Book Review: Leading on Empty

Recently I finished reading Leading on Empty by Wayne Cordeiro. I never heard much from Cordeiro until I saw him in the Elephant Room 2. In the Elephant Room 2, Cordeiro was a part of a great conversation on burnout. He mentioned his book Leading on Empty so I knew I needed to get around to reading it sometime. I’m glad I did. This was one of the best leadership books I have ever read.

As leaders, speaking particularly of church leaders, we are expected to lead even if we don’t “feel” like it. Ministry can be a 24/7 thing that demands your time, energy, and heart. This is not always an easy thing for pastors and most of the time leads to burnout. Here are a few statistics to show where many pastors are:

80% percent believe that pastoral ministry affects their families negatively
75% percent report they’ve had a significant stress-related crisis at least once in their ministry
45% ercent of pastors say that they’ve experienced depression or burnout to the extent that they needed to take a leave of absence from ministry
40% percent of pastors say they have considered leaving their pastorates in the last three months.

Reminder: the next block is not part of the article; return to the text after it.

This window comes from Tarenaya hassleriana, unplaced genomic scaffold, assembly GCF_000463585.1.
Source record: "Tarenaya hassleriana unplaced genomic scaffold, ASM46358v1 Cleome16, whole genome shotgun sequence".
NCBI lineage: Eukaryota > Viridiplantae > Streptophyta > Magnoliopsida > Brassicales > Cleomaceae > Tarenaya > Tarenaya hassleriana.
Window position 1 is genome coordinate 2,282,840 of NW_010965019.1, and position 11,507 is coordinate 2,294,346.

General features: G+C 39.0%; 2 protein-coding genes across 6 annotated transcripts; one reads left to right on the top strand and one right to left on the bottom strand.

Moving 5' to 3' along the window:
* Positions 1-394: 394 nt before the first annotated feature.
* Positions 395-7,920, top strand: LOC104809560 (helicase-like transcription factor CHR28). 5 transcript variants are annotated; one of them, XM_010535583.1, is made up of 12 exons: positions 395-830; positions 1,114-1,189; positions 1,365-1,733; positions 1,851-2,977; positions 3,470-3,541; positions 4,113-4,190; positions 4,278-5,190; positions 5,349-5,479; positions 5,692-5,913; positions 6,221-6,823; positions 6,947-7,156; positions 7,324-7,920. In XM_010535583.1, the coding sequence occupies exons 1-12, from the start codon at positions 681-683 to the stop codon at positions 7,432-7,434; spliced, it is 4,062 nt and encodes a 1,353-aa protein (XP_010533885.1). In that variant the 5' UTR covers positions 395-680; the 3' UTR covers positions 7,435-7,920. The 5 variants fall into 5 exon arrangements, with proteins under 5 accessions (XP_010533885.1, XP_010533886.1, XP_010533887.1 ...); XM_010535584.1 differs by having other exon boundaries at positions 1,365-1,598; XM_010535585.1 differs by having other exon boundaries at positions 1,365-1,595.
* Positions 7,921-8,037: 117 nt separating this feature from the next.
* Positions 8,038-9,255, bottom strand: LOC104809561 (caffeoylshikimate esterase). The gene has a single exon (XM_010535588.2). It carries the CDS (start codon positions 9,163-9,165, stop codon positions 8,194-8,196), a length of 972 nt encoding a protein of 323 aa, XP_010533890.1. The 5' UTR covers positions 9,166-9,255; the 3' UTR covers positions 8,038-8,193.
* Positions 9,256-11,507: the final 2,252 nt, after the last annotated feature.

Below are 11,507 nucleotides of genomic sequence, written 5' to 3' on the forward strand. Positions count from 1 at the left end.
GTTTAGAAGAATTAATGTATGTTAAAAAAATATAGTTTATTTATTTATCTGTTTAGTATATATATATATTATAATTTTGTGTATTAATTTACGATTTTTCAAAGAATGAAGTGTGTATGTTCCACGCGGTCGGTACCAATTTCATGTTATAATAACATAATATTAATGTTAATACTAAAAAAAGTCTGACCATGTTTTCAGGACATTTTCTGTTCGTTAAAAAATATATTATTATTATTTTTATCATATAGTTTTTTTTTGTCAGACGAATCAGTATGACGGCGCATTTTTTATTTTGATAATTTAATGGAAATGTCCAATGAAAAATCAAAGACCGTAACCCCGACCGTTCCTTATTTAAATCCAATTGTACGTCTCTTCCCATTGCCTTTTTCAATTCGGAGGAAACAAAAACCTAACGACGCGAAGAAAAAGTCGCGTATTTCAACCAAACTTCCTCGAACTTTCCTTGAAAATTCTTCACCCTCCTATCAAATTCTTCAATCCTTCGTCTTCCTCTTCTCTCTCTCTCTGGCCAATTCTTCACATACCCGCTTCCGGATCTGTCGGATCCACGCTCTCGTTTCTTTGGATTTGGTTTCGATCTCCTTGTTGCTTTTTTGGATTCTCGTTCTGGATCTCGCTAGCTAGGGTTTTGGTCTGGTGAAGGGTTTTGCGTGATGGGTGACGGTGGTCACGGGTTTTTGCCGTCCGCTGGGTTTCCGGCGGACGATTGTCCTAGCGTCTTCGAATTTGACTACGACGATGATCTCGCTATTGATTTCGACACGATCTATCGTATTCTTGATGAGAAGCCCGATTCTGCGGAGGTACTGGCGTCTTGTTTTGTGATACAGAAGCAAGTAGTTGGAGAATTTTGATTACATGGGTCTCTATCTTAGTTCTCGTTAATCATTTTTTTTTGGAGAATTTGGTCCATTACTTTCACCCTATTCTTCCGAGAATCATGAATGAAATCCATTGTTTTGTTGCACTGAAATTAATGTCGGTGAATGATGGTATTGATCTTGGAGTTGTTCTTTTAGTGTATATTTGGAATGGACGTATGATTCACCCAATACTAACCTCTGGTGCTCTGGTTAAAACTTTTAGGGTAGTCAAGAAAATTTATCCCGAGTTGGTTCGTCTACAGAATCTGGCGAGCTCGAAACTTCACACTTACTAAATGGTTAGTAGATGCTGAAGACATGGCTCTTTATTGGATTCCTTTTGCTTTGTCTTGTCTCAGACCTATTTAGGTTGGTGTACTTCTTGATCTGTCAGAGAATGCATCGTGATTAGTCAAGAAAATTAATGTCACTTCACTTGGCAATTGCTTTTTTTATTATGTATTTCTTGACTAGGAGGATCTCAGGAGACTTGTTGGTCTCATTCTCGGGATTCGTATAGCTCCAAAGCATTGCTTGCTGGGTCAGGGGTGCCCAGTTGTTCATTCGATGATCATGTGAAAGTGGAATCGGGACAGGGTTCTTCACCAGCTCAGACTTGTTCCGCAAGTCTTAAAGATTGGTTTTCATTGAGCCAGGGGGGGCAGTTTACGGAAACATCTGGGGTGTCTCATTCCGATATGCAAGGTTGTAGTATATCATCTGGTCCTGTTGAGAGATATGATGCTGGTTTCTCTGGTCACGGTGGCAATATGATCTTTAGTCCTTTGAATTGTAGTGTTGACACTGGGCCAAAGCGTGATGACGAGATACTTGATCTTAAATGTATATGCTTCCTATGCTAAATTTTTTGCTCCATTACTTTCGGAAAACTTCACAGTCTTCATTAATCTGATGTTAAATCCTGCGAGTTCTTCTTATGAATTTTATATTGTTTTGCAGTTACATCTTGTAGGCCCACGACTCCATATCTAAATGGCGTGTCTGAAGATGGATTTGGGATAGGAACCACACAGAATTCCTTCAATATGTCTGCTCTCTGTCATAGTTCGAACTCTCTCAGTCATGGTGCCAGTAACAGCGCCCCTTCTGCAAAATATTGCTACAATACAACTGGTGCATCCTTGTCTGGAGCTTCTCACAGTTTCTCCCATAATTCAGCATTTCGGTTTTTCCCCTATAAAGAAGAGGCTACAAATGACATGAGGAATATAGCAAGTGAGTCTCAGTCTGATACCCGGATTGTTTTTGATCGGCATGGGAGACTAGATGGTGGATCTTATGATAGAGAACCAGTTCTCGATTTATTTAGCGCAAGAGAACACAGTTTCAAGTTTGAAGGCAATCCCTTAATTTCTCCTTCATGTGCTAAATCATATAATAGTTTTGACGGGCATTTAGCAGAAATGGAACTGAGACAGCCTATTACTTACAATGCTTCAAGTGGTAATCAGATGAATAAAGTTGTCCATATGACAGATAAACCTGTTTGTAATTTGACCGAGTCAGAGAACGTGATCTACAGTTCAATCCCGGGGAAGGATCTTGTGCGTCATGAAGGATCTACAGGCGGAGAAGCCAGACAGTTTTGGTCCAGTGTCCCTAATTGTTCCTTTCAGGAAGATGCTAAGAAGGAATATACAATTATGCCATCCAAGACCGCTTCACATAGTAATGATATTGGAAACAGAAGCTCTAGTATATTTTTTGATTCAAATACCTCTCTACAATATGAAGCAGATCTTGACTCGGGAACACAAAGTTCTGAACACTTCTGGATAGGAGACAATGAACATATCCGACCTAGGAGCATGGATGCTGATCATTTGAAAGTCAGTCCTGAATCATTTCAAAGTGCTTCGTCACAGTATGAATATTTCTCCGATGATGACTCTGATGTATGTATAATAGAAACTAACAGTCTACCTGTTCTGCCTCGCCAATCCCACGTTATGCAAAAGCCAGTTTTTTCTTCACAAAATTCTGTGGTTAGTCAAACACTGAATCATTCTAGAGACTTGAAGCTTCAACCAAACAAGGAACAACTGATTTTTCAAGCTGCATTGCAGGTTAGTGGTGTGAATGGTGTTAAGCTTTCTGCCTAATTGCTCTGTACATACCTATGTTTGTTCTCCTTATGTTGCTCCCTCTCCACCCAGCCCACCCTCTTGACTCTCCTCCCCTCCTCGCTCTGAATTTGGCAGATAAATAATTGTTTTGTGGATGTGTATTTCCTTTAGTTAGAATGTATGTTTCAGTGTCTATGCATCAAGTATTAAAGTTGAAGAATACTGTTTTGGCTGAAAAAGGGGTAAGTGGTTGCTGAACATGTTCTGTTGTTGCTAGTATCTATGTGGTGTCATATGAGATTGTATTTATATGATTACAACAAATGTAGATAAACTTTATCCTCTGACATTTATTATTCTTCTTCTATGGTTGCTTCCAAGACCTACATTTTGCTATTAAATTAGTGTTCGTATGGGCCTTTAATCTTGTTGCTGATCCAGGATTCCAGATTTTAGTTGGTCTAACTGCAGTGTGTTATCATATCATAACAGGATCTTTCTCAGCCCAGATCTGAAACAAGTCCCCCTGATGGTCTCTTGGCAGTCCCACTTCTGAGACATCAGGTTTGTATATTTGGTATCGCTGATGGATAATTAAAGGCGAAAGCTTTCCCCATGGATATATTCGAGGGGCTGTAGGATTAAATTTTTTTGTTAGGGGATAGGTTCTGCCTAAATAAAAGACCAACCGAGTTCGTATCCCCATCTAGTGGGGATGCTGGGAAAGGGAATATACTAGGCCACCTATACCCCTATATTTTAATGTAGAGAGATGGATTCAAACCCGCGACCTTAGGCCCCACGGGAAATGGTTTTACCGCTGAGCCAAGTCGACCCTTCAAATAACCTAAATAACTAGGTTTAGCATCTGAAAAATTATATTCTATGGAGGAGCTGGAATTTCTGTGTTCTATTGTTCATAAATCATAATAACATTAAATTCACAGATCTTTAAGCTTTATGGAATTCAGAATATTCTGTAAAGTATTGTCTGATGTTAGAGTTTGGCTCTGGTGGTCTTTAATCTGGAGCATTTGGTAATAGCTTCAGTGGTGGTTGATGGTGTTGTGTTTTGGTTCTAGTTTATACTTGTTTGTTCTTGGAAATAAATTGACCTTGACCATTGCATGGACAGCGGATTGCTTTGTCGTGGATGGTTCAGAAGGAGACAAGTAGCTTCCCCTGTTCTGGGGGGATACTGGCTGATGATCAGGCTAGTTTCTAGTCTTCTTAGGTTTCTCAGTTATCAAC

This is why Cordeiro’s book Leading on Empty is a breath of fresh air for church leaders. In this book, you will not only learn how to lead when your spiritually, emotional, and physical tank is on empty, but how to prevent burnout before it happens. The thing I enjoyed most about this book was it’s balance. What I mean by is that it presented God’s Word and the spiritual healing side of burnout, but it also presented medical facts and the physical side of avoiding burnout.

I would highly recommend this book to anyone in leadership, epscecially those in church leadership. There is nothing more important in leadership than protecting your spiritual life, physical health, and family. In this book, you will hear Cordeiro’s story of burnout as well as learn how to protect yourself from the same.

Click here to get a copy of Leading in Empty from Amazon for a great price!

How Leaders Can Prevent Moral Failure BEFORE It Happens